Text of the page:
Following the military defeat of Daesh, significant changes in Iraq’s political landscape have already started to take shape.
Alliances are shifting and new political parties are being formed in an attempt by Iraq’s political figures to respond to the demands for change across a country where mass protests against corruption and public service failures have been ongoing since 2015.
These shifts indicate that the post-2003 political elite realizes that it must adapt if it is to survive: it can no longer rely on identity-based politics and instead must embrace a new era of issue-based politics.
The community-based structure of Iraq’s political formations have not changed significantly since 2003. However, Iraq has entered into a period of significant flux, which is affecting the three major Shia political parties.
The Sadrist Movement and the liberal secular al-Wataniya coalition, led by former Prime Minister Iyad Allawi, on 22 June announced the formation of a political alliance for next year’s national elections. This alliance could have significant implications on the political landscape as both appeal to different constituencies, with the Sadrist movement gaining much of its support from the urban poor and the al-Wataniya being supported by many middle-class Sunni and Shia professionals.
While these two parties have had their differences in the past, they are both predominantly nationalists who seek to transcend sectarian narratives and oppose overt Iranian influence in Iraq.
Importantly, both parties are also seeking to change the electoral law ahead of the national elections next year. In the aftermath of the battle against Daesh, there is a good chance that their nationalist message will have a broad appeal among Iraqis across the country.
In another significant development, Ammar al-Hakim resigned from his post as the leader of the Islamic Supreme Council of Iraq (ISCI), to form and lead a new political party, the National Wisdom Movement. The departure of al-Hakim and the establishment of the National Wisdom Movement is yet another setback for ISCI.
But it has not come as a surprise: ISCI has been weakened by the departure of key members of the party, including former oil minister Adel Abdel Mahdi, over disagreements at the party’s distancing from its former military affiliate, the Badr Brigades, and the leadership of Hakim.
In forming a new party, Hakim is seeking to adopt a more nationalist narrative and appeal to a broader constituency of voters, particularly among the youth.
The changing political landscape is also likely to have significant implications on the internal dynamics within the Dawa Party. Both the current and former prime ministers, Haider al-Abadi and Nouri al-Maliki, are members of the party, with Maliki remaining the secretary general.
Yet, they represent different visions for the party and wider leadership of the country, which is leading to factional splits. Maliki is presenting himself as a strongman and the champion of the powerful, and has the backing of both Iran and the powerful Iran-backed Shia militias in Iraq, whereas Abadi has sought to contain the influence of Iran and the militias in the political sphere.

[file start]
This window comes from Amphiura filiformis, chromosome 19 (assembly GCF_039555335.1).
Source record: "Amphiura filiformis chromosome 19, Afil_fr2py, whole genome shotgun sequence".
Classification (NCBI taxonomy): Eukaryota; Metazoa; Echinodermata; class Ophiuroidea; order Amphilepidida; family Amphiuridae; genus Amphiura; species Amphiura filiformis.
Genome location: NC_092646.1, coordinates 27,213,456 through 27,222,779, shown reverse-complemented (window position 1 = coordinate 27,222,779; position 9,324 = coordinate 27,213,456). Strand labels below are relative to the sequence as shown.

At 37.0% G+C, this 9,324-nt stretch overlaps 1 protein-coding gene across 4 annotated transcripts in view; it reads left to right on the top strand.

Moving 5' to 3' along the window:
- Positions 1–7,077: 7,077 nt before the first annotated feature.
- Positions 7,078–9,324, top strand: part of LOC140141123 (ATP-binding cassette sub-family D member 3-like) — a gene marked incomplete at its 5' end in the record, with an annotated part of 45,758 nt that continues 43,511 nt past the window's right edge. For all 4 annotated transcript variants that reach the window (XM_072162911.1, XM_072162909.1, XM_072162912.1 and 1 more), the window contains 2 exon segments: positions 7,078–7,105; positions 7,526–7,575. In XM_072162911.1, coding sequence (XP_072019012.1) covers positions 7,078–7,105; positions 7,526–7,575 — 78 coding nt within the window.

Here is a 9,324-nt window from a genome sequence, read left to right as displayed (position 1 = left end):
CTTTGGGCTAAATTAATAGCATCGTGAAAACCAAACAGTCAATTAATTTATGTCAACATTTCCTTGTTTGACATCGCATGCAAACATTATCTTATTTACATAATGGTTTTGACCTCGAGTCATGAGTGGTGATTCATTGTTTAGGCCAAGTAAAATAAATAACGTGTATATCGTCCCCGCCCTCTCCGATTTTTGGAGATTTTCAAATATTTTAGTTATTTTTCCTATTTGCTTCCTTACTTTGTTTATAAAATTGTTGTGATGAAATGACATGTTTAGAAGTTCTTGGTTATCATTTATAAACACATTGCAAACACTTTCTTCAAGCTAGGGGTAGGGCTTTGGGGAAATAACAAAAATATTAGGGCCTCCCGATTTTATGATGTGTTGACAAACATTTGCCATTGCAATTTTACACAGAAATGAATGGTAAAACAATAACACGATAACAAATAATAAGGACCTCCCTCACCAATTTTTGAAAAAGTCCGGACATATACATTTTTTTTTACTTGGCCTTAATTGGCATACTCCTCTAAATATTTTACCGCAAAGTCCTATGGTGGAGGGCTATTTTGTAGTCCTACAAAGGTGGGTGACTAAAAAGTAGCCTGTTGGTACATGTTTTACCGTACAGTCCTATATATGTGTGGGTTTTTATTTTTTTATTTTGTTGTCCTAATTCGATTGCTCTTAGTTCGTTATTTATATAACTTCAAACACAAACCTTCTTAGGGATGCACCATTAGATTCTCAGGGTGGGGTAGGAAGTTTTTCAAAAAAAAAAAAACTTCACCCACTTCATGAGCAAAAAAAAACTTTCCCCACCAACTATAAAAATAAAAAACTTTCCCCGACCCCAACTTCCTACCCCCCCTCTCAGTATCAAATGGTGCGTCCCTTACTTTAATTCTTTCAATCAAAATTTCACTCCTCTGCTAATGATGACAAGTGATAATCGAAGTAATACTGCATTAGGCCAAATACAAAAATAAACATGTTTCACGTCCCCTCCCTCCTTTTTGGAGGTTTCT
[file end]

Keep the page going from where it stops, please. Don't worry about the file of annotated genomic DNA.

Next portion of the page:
While Maliki retains support from large parts of the party, the fact remains that key factions within the party turned against him to prevent him from becoming prime minister again in 2014, instead backing Abadi as the consensus candidate.
Indeed, local media have reported that Abadi may be planning to form a breakaway party of his own for the elections. It appears certain that Abadi and Maliki will both be vying for the premiership in next year’s elections.
It is not only the position of the Shia political entities that is shifting. Since 2003, senior Kurdish politicians have held important posts in government. However, last year’s removal of Hoshyar Zebari effectively left no significant Kurdish figures in the capital.
While the Iraqi president, Fouad Massoum, is Kurdish, he has limited influence in Kurdish circles. This has significant implications on the functioning of the Iraqi political system and is indicative of low confidence amongst Kurdish representatives in participating in it.
With the Kurdish independence referendum scheduled for a month’s time, a number of senior Kurdish politicians, led by President Masoud Barzani, believe that the time is now for Kurdish independence.
Nevertheless, there are still a number of significant obstacles facing Kurdish independence and it remains unclear how Kurdish representation in Baghdad will emerge after the national elections next year.
In differing ways, Iraq’s political elite is trying to capitalize upon the nationalist narratives that have become prominent during the past three years. What is clear is that the political elite since 2003 cannot remain as it was, and what we are seeing with the establishment of new parties and alliances is a response to those demands, with a view to next year’s national and provincial elections.
While the impact of the Kurdish referendum and the KRG’s relationship with Baghdad is uncertain, shifting dynamics within the major Shia Islamic parties will have a fundamental impact on next year’s elections. It may be decisive for the future direction of the Iraqi state, in what is a critical period of reconstruction and development for the country.
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